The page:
The YT Jeffsy does a remarkable job of being capable and well-balanced in both the high and low geometry settings. You won't hate climbing and just riding along in the low setting and you won't loath descents and technical sections in the high setting. Some bikes, when dropped to the low setting and fully geared towards descending, are a real battle with climbing and/ or pedal strikes. Conversely, some bikes in the high setting actually feel too upright, which leads to a drop in confidence when railing corners. Although the differences, and certainly the benefits of each setting can be felt, the bike is competent in either setting.

It is a capable climber and makes light work of climbs even with the all-mountain Onza Ibex tyres. I settled on a shock setup that leaned towards plush, running 25% to 30% sag. This had me using platform damping on my way to the top on longer rides.





Through rough stuff the rear is nicely isolated from braking, keeping the suspension active when needed. Stay off the brakes for as long as you dare and the bike rewards with good old fashion fun. Overall traction and grip are excellent with the tyres and suspension doing a great job of keeping up with the dialled geometry and balanced feel. As mentioned above, I swapped the wheels out for a carbon wheelset that was both wider and lighter. This elevated the ride even further and is certainly something I would recommend to those looking to eke every last drop of fun out of the bike

Simply put, the YT Jeffsy 29 is an incredibly fun and capable bike. So much so that between the mountain bikes I have at my disposal (Knolly Warden Carbon, Momsen VIPA Trail, and Momsen ST-F29) it was the bike I rode the most this year. Compared to other bikes reviewed this year, the Jeffsy was the one I always liked to come back home to and quickly became my benchmark bike.

It transcends categories as it will happily be your play pal and do duty on race day should you choose to. If you participate in stage races often enough you can add a lighter wheel & tyre combo to the mix and still cash in on the fun bits. Thanks to the 29er wheel size and balanced suspension it will cover distance with ease, with the only real drawback being its weight on very long rides involving serious climbing. But I'm saying this as a comment to the marathon crowd in comparison to a race focused steed, so not really natural territory for the Jeffsy.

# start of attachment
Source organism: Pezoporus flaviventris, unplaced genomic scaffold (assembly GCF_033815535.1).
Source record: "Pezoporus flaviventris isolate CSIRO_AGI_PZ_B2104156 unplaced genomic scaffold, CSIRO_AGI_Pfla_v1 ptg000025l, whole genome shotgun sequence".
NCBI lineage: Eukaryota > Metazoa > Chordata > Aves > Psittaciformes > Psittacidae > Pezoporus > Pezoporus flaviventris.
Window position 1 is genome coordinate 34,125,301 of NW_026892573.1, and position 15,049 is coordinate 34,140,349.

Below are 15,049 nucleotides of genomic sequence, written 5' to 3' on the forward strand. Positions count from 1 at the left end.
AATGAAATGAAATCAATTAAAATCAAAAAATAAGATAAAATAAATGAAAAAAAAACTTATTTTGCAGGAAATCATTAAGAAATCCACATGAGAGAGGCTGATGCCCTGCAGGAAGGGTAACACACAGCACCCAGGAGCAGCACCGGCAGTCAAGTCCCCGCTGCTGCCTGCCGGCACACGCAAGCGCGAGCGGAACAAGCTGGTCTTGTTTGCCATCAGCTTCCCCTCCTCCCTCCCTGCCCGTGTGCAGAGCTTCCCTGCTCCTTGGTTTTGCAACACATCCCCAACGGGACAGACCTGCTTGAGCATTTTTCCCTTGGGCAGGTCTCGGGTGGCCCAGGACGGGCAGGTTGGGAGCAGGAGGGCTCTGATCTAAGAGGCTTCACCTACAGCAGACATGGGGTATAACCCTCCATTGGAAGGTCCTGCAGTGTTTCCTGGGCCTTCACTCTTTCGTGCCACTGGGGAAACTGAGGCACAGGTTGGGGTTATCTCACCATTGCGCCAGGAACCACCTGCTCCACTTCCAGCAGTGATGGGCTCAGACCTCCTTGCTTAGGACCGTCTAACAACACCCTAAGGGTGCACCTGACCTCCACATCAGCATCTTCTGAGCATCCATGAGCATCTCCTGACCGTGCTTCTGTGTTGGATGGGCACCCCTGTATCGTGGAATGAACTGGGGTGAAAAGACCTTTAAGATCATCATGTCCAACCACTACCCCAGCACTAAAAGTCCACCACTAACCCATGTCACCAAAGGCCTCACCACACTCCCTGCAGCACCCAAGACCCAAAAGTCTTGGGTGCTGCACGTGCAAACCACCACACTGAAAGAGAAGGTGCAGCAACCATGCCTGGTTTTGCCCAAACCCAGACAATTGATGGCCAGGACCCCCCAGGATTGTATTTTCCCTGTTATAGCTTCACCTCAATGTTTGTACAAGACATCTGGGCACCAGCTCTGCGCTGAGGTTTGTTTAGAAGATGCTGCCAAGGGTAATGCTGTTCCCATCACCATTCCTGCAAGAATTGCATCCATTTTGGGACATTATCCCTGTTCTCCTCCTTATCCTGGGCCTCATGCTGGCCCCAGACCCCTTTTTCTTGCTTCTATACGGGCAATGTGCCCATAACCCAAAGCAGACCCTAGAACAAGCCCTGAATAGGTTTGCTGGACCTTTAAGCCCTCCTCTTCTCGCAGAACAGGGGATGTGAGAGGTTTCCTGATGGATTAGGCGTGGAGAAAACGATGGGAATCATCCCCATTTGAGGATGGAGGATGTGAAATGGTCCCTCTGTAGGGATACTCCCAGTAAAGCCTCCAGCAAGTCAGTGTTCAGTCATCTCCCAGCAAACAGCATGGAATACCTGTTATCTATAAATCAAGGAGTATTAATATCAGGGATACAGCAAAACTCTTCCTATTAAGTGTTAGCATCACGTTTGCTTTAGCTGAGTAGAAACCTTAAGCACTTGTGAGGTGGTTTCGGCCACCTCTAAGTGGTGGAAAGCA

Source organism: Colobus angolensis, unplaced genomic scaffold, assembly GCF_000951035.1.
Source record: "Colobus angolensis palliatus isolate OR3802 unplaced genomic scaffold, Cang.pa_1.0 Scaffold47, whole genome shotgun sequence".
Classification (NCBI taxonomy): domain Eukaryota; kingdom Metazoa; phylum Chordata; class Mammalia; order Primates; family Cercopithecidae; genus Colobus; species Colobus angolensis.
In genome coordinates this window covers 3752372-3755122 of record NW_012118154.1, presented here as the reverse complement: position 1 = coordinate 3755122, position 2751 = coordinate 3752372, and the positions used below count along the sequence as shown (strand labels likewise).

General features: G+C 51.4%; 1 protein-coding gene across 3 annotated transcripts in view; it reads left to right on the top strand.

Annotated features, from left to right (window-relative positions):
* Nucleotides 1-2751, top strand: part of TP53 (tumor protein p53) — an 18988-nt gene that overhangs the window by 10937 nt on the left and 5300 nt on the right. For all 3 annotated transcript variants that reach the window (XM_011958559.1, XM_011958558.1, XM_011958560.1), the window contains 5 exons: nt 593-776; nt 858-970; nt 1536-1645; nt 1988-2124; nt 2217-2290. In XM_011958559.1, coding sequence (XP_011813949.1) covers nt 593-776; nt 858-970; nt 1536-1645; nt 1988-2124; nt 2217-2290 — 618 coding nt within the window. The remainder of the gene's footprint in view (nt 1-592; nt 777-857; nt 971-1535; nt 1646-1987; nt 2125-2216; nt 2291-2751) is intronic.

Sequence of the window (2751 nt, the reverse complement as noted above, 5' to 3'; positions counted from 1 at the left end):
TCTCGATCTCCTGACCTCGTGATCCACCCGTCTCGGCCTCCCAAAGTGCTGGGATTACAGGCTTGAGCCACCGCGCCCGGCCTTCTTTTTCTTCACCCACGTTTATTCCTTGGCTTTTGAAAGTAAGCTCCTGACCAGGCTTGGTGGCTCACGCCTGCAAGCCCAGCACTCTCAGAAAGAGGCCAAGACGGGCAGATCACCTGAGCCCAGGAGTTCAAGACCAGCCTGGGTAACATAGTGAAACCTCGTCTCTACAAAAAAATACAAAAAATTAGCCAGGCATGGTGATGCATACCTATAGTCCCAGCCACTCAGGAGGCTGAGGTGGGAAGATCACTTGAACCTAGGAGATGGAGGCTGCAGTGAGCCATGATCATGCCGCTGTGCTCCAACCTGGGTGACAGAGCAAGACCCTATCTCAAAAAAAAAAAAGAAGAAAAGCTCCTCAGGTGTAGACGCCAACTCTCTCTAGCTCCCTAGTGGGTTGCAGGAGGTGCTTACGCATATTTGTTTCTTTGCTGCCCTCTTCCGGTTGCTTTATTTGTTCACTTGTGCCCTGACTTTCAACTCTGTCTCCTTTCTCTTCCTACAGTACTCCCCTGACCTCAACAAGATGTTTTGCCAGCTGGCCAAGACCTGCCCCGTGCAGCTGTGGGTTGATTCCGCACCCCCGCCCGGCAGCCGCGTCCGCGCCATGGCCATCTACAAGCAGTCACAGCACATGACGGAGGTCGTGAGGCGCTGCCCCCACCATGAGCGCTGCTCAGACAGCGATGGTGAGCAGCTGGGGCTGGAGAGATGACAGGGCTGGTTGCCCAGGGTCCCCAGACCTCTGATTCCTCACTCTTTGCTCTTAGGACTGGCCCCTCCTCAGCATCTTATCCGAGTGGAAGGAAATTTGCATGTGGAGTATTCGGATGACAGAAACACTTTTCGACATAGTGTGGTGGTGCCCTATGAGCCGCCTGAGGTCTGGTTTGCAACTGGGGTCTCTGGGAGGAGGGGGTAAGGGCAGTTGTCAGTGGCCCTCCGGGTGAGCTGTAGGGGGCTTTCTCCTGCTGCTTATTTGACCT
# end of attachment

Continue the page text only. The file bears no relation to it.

The reason for highlighting that is to try and convey just how capable this bike is, and just how suited it will be for a large portion of riders out there. If you're a trail rider at heart who does the odd race or two, this could be the bike for you. If however you are a racer who rides trails as part of your training only, then maybe look at one of the excellent 120mm 29ers out there.

As mentioned in my 3-month update, the only reliability niggle I've had was with the SRAM Guide RSC brakes that suffered a technical issue. Since they have been warrantied they have been faultless and performed as expected. The rest of the bike has been as reliable as man's best friend.





When he reviewed the YT Jeffsy, Nick Webb concluded: "In my reviews, I try to not get too carried away with emotions but with it being Valentine’s Day, I’m allowed to make an exception. I really love Jeffsy! The bike strikes a remarkable balance between an all-day kilometre eater, and big mountain shredder. No matter where you point the Jeffsy, it manages to excite. The Jeffsy has gone straight to the top of my “if you could have only one bike” list."

That is about as spot on as it can be for how I feel about this bike. It is fun, it is capable, it is fast (up, down and around) and it is a looker. Thanks to YT Industries direct to consumer model, it also offers great specification for the money and if you're happy to spend a bit extra to get it exactly how you want it, you could have yourself the perfect all round bike.

If I could have only one bike, one bike to do it all with, it would be this one. Or an Evil The Following.